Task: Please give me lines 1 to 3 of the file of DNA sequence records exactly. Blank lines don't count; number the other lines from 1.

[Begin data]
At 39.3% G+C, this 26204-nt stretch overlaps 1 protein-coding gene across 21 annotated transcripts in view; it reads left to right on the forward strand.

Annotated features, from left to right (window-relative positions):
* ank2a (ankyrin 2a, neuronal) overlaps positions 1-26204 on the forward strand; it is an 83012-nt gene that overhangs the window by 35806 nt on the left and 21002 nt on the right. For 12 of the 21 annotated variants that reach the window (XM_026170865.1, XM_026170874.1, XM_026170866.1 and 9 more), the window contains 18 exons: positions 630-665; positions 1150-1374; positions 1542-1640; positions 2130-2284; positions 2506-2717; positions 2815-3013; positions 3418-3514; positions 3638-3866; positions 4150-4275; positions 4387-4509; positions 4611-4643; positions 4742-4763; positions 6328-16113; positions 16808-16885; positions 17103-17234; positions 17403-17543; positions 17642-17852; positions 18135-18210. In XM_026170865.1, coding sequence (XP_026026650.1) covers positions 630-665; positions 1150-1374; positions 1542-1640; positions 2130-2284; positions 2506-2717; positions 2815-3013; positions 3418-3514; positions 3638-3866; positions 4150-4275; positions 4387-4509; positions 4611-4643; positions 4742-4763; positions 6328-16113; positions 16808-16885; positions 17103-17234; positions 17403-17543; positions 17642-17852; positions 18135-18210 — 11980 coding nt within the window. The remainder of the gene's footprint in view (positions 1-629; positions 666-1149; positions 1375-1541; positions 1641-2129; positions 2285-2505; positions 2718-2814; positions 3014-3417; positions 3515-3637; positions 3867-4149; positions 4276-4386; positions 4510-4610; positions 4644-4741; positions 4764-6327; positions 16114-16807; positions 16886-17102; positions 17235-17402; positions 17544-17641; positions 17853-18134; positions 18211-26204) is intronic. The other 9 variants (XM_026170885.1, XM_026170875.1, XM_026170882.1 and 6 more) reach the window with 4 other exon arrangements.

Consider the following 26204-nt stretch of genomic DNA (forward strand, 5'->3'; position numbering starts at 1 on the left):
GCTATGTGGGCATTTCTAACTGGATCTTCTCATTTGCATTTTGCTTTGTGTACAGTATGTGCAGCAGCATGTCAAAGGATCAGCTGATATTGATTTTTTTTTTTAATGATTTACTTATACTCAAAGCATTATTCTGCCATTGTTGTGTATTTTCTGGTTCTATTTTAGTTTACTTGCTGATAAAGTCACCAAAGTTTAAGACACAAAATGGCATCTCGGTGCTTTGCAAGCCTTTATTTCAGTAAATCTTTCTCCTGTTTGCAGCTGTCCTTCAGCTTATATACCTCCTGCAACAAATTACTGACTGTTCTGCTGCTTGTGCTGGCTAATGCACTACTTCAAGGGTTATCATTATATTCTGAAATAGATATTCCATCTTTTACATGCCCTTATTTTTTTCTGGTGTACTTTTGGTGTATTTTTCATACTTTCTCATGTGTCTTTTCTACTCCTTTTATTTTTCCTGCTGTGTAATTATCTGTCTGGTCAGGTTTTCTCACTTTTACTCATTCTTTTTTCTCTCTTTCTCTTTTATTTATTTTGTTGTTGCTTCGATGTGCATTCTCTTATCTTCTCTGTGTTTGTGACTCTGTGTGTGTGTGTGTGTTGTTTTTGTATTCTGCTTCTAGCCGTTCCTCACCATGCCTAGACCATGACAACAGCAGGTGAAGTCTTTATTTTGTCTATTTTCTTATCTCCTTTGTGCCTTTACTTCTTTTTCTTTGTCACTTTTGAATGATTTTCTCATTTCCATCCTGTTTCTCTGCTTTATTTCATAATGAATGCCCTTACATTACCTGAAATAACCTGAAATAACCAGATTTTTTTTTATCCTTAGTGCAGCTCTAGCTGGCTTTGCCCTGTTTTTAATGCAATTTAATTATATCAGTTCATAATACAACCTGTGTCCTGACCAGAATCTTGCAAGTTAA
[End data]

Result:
At 39.3% G+C, this 26204-nt stretch overlaps 1 protein-coding gene across 21 annotated transcripts in view; it reads left to right on the forward strand.

Annotated features, from left to right (window-relative positions):
* ank2a (ankyrin 2a, neuronal) overlaps positions 1-26204 on the forward strand; it is an 83012-nt gene that overhangs the window by 35806 nt on the left and 21002 nt on the right. For 12 of the 21 annotated variants that reach the window (XM_026170865.1, XM_026170874.1, XM_026170866.1 and 9 more), the window contains 18 exons: positions 630-665; positions 1150-1374; positions 1542-1640; positions 2130-2284; positions 2506-2717; positions 2815-3013; positions 3418-3514; positions 3638-3866; positions 4150-4275; positions 4387-4509; positions 4611-4643; positions 4742-4763; positions 6328-16113; positions 16808-16885; positions 17103-17234; positions 17403-17543; positions 17642-17852; positions 18135-18210. In XM_026170865.1, coding sequence (XP_026026650.1) covers positions 630-665; positions 1150-1374; positions 1542-1640; positions 2130-2284; positions 2506-2717; positions 2815-3013; positions 3418-3514; positions 3638-3866; positions 4150-4275; positions 4387-4509; positions 4611-4643; positions 4742-4763; positions 6328-16113; positions 16808-16885; positions 17103-17234; positions 17403-17543; positions 17642-17852; positions 18135-18210 — 11980 coding nt within the window. The remainder of the gene's footprint in view (positions 1-629; positions 666-1149; positions 1375-1541; positions 1641-2129; positions 2285-2505; positions 2718-2814; positions 3014-3417; positions 3515-3637; positions 3867-4149; positions 4276-4386; positions 4510-4610; positions 4644-4741; positions 4764-6327; positions 16114-16807; positions 16886-17102; positions 17235-17402; positions 17544-17641; positions 17853-18134; positions 18211-26204) is intronic. The other 9 variants (XM_026170885.1, XM_026170875.1, XM_026170882.1 and 6 more) reach the window with 4 other exon arrangements.